Travelling across Asia and Europe for the past seven months and constantly switching gyms has been amazing. It’s allowed me to experience tons of variations of high-level techniques, spar with amazing training partners and even pick up a few secret moves. But, it’s also destroyed my fundamentals.
I practiced acrobatic De La Riva to X-guard sweeps in Bangkok for a week, switched to drilling single leg variations in Belgrade, and then tested my rubber guard at an MMA gym in Prague. I’ve added tons of new tricks to my bag. But over the past few months, I started to notice I was having more trouble than normal in sparring. I was screwing up basic combo setups, pulling off a simple hip heist and even escaping white belts’ loose side control. All my cool new techniques are useless If I can’t get in position to use them or even keep myself from being tapped every 30 seconds.
Working with White Belts at Twisted Jiu Jitsu
I needed to settle down, find a good gym with dedicated training partners and work the essentials. Luckily, I found Twisted Jiu Jitsu in Sofia, Bulgaria. Their fundamentals noon class fit perfectly with my work schedule and I came in 2-3 times a week for all of September. Back home, I’d consider that slacking but it was much more regimented than my past few months of catching flights, partying and getting over injuries.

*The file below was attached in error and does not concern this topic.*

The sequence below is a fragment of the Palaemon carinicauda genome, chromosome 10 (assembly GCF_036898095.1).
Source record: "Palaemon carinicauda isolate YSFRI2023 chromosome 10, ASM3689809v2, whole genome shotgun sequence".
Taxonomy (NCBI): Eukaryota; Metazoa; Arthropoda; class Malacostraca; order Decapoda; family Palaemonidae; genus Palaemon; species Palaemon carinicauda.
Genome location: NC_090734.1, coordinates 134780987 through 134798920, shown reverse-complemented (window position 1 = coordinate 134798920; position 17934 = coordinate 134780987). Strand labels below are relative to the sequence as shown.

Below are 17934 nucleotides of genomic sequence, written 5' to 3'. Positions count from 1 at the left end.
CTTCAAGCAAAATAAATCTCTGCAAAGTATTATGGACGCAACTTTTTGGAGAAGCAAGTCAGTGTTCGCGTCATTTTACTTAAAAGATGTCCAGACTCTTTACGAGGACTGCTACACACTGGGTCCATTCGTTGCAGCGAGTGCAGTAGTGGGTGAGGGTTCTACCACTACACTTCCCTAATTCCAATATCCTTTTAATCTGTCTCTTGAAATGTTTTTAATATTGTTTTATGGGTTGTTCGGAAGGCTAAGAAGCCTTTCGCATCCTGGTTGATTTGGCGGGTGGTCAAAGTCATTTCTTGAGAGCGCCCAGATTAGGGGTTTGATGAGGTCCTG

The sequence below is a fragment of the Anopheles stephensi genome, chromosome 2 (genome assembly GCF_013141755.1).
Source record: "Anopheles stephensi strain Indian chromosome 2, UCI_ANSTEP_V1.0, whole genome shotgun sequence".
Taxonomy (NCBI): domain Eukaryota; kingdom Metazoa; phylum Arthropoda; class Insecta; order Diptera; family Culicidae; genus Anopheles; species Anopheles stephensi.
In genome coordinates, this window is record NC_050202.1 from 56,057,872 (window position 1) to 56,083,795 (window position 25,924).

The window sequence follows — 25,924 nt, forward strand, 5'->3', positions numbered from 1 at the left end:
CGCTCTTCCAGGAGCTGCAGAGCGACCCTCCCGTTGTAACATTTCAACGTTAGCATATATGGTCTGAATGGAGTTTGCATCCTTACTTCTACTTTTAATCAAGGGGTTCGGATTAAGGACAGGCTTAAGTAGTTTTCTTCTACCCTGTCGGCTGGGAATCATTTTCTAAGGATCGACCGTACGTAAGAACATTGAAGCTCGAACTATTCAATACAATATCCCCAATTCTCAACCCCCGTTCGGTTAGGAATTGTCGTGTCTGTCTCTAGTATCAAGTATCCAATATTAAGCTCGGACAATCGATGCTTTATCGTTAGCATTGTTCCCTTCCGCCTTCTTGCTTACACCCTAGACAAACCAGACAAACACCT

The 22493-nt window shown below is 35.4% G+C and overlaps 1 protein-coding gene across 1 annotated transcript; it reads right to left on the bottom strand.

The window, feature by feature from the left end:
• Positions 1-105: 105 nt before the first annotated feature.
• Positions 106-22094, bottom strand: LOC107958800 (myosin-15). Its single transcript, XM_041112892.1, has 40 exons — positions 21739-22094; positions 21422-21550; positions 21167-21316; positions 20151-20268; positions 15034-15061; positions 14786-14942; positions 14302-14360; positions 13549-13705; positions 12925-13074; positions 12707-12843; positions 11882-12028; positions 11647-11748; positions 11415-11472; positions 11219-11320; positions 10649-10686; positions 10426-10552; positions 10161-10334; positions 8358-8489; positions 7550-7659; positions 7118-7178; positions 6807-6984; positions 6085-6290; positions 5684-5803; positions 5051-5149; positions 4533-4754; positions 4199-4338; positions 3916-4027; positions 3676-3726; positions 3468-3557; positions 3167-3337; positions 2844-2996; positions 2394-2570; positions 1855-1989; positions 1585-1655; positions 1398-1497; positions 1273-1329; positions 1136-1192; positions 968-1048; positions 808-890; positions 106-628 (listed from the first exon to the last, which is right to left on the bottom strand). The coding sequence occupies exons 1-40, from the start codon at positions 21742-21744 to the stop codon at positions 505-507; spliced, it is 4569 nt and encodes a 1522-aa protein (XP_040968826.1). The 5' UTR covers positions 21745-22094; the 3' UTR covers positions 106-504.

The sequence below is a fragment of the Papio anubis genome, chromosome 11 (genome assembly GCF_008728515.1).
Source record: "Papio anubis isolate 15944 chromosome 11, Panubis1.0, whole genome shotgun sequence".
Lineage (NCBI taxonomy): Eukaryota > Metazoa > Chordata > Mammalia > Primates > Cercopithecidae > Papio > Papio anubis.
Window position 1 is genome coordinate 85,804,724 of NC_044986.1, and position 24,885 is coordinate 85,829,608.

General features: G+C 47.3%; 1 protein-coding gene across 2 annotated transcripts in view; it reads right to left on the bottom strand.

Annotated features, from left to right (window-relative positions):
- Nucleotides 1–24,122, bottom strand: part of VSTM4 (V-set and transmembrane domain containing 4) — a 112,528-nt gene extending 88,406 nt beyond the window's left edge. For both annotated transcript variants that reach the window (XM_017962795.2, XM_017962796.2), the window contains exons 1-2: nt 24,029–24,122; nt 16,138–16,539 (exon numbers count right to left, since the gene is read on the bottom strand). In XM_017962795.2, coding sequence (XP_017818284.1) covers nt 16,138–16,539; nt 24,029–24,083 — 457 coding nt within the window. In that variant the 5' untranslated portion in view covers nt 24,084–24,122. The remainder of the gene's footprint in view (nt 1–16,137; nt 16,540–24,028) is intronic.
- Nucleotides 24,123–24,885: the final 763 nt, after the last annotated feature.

I was usually surrounded by white belts and occasionally a blue or two would show up. It was exactly what I needed.
Working with new BJJ athletes let me focus on the things like hip control, creating the space I need to move and refresh my simple sweeps and submissions. Also, as every higher belt knows, training with and teaching a less-experienced partner really helps you focus on the small things that make simple techniques effective even against experienced grapplers.
Easy taps during sparring was a confidence booster for sure, but even more helpful was identifying the mistakes they were making and realizing I was doing the same thing. These rolls really helped me tighten up my game to were it used to be before all this travel.
At the end of the month, I felt much more secure in my abilities and felt safe reverting to more basic techniques when they were needed. Sometimes you just need to stop trying to learn Youtube worthy moves and just get back to the foundation those techniques are built on top of.